Relationship of dietary linoleic acid to blood pressure: The international study of macro-micronutrients and blood pressure study

Katsuyuki Miura*, Jeremiah Stamler, Hideaki Nakagawa, Paul Elliott, Hirotsugu Ueshima, Queenie Chan, Ian J. Brown, Ioanna Tzoulaki, Shigeyuki Saitoh, Alan R. Dyer, Martha L. Daviglus, Hugo Kesteloot, Akira Okayama, J. David Curb, Beatriz L. Rodriguez, Patricia J. Elmer, Lyn M. Steffen, Claire Robertson, Liancheng Zhao

*Corresponding author for this work

Research output: Contribution to journalArticlepeer-review

71 Scopus citations


Findings from observational and interventional studies on the relationship of dietary linoleic acid, the main dietary polyunsaturated fatty acid, with blood pressure have been inconsistent. The International Study of Macro-Micronutrients and Blood Pressure is an international cross-sectional epidemiological study of 4680 men and women ages 40 to 59 years from 17 population samples in China, Japan, United Kingdom, and United States. We report associations of linoleic acid intake of individuals with their blood pressure. Nutrient intake data were based on 4 in-depth multipass 24-hour dietary recalls per person and 2 timed 24-hour urine collections per person. Systolic and diastolic blood pressures were measured 8 times at 4 visits. With several models to control for possible confounders (dietary or other), linear regression analyses showed a nonsignificant inverse relationship of linoleic acid intake (percent kilocalories) to systolic and diastolic blood pressure for all of the participants. When analyzed for 2238 "nonintervened" individuals (not on a special diet, not consuming nutritional supplements, no diagnosed cardiovascular disease or diabetes, and not taking medication for high blood pressure, cardiovascular disease, or diabetes), the relationship was stronger. With adjustment for 14 variables, estimated systolic/diastolic blood pressure differences with 2-SD higher linoleic acid intake (3.77% kcal) were -1.42/-0.91 mm Hg (P<0.05 for both) for nonintervened participants. For total polyunsaturated fatty acid intake, blood pressure differences were -1.42/-0.98 mm Hg (P<0.05 for both) with 2 SD higher intake (4.04% kcal). Dietary linoleic acid intake may contribute to prevention and control of adverse blood pressure levels in general populations.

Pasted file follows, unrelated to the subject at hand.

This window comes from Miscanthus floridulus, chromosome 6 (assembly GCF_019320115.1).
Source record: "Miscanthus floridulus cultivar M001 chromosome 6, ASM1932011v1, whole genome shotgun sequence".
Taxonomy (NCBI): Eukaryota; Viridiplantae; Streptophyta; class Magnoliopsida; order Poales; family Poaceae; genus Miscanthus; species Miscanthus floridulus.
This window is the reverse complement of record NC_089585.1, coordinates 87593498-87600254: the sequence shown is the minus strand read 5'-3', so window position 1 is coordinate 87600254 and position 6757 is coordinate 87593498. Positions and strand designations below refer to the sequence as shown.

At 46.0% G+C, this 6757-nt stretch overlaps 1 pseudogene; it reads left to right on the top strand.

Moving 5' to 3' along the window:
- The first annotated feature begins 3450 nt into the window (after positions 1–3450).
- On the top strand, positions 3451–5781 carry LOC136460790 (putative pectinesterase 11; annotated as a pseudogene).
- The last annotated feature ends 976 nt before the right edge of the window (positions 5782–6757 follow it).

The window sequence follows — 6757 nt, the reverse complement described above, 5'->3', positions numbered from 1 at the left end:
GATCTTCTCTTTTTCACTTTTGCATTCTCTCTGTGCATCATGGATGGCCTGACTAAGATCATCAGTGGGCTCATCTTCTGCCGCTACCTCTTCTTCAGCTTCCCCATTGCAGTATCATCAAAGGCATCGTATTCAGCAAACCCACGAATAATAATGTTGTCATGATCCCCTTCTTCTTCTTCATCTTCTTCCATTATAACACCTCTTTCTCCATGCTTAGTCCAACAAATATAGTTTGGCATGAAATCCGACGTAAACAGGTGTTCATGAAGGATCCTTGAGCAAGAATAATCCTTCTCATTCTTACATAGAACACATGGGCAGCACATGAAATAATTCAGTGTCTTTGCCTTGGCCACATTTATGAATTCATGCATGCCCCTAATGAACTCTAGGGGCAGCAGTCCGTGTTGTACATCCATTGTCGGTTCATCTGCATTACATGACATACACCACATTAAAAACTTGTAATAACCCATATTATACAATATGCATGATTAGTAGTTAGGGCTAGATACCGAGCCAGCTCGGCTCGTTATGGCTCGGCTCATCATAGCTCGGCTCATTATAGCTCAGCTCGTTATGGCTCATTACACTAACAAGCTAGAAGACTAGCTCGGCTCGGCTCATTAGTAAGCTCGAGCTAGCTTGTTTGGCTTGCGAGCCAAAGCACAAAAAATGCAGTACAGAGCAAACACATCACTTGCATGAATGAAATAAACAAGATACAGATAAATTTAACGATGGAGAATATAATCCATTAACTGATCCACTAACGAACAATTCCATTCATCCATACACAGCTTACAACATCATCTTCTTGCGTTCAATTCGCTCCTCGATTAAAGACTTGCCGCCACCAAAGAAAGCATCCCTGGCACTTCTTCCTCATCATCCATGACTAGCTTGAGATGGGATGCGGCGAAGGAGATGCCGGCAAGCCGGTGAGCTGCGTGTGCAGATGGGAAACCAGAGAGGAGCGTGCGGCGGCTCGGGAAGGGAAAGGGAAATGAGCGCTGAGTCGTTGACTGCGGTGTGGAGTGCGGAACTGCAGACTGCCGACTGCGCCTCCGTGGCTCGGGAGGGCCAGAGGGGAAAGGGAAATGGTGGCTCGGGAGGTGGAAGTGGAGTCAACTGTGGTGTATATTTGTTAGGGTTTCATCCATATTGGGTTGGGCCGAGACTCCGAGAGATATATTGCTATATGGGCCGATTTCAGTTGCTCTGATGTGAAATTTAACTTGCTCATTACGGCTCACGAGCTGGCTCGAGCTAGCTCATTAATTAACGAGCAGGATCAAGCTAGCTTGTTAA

Original languageEnglish (US)
Pages (from-to)408-414
Number of pages7
Issue number2
StatePublished - Aug 2008


  • Blood pressure
  • Linoleic acid
  • Nutrition
  • Polyunsaturated fatty acid
  • Population study

ASJC Scopus subject areas

  • Internal Medicine


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